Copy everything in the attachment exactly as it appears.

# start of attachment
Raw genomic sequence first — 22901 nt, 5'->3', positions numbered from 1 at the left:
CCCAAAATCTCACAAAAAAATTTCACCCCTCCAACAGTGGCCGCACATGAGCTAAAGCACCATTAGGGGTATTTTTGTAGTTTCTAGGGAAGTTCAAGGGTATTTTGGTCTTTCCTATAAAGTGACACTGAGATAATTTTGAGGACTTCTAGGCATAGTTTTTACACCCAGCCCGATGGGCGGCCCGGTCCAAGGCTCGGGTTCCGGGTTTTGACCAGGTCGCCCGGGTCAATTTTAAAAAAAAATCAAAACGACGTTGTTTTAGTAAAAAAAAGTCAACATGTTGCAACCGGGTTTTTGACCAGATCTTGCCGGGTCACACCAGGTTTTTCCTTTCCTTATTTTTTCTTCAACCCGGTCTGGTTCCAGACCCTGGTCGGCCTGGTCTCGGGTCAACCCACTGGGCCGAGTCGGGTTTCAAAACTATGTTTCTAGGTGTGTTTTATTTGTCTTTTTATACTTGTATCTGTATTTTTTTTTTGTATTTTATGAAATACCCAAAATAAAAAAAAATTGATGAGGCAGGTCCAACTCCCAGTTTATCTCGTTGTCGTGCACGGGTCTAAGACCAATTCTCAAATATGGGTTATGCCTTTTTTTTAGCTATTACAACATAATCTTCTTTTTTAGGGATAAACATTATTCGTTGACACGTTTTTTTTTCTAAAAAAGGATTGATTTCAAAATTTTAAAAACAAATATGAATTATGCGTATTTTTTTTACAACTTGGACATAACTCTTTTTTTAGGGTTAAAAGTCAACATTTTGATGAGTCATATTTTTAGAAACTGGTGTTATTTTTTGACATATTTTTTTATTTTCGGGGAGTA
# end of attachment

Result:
Raw genomic sequence first — 22901 nt, 5'->3', positions numbered from 1 at the left:
CCCAAAATCTCACAAAAAAATTTCACCCCTCCAACAGTGGCCGCACATGAGCTAAAGCACCATTAGGGGTATTTTTGTAGTTTCTAGGGAAGTTCAAGGGTATTTTGGTCTTTCCTATAAAGTGACACTGAGATAATTTTGAGGACTTCTAGGCATAGTTTTTACACCCAGCCCGATGGGCGGCCCGGTCCAAGGCTCGGGTTCCGGGTTTTGACCAGGTCGCCCGGGTCAATTTTAAAAAAAAATCAAAACGACGTTGTTTTAGTAAAAAAAAGTCAACATGTTGCAACCGGGTTTTTGACCAGATCTTGCCGGGTCACACCAGGTTTTTCCTTTCCTTATTTTTTCTTCAACCCGGTCTGGTTCCAGACCCTGGTCGGCCTGGTCTCGGGTCAACCCACTGGGCCGAGTCGGGTTTCAAAACTATGTTTCTAGGTGTGTTTTATTTGTCTTTTTATACTTGTATCTGTATTTTTTTTTTGTATTTTATGAAATACCCAAAATAAAAAAAAATTGATGAGGCAGGTCCAACTCCCAGTTTATCTCGTTGTCGTGCACGGGTCTAAGACCAATTCTCAAATATGGGTTATGCCTTTTTTTTAGCTATTACAACATAATCTTCTTTTTTAGGGATAAACATTATTCGTTGACACGTTTTTTTTTCTAAAAAAGGATTGATTTCAAAATTTTAAAAACAAATATGAATTATGCGTATTTTTTTTACAACTTGGACATAACTCTTTTTTTAGGGTTAAAAGTCAACATTTTGATGAGTCATATTTTTAGAAACTGGTGTTATTTTTTGACATATTTTTTTATTTTCGGGGAGTA